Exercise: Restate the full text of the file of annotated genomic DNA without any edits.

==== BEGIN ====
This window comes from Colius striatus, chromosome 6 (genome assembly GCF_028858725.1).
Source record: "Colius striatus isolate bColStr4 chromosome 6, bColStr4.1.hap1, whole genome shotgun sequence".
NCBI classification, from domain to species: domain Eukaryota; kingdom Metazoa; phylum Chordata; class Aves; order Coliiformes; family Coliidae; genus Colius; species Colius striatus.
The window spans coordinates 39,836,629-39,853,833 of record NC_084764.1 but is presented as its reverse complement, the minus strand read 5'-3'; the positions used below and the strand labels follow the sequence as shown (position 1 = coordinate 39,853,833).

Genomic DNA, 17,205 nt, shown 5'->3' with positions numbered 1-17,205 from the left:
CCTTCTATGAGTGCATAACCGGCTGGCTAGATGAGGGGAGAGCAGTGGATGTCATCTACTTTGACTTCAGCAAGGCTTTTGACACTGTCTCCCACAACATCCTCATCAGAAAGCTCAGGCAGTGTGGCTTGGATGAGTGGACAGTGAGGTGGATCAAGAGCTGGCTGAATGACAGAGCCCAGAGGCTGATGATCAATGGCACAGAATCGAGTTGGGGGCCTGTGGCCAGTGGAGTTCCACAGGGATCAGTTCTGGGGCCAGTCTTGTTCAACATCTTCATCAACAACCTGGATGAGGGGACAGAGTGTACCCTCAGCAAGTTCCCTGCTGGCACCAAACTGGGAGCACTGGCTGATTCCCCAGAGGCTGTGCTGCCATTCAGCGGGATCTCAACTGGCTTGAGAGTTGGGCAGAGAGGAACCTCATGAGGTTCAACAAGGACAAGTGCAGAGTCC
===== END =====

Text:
This window comes from Colius striatus, chromosome 6 (genome assembly GCF_028858725.1).
Source record: "Colius striatus isolate bColStr4 chromosome 6, bColStr4.1.hap1, whole genome shotgun sequence".
NCBI classification, from domain to species: domain Eukaryota; kingdom Metazoa; phylum Chordata; class Aves; order Coliiformes; family Coliidae; genus Colius; species Colius striatus.
The window spans coordinates 39,836,629-39,853,833 of record NC_084764.1 but is presented as its reverse complement, the minus strand read 5'-3'; the positions used below and the strand labels follow the sequence as shown (position 1 = coordinate 39,853,833).

Genomic DNA, 17,205 nt, shown 5'->3' with positions numbered 1-17,205 from the left:
CCTTCTATGAGTGCATAACCGGCTGGCTAGATGAGGGGAGAGCAGTGGATGTCATCTACTTTGACTTCAGCAAGGCTTTTGACACTGTCTCCCACAACATCCTCATCAGAAAGCTCAGGCAGTGTGGCTTGGATGAGTGGACAGTGAGGTGGATCAAGAGCTGGCTGAATGACAGAGCCCAGAGGCTGATGATCAATGGCACAGAATCGAGTTGGGGGCCTGTGGCCAGTGGAGTTCCACAGGGATCAGTTCTGGGGCCAGTCTTGTTCAACATCTTCATCAACAACCTGGATGAGGGGACAGAGTGTACCCTCAGCAAGTTCCCTGCTGGCACCAAACTGGGAGCACTGGCTGATTCCCCAGAGGCTGTGCTGCCATTCAGCGGGATCTCAACTGGCTTGAGAGTTGGGCAGAGAGGAACCTCATGAGGTTCAACAAGGACAAGTGCAGAGTCC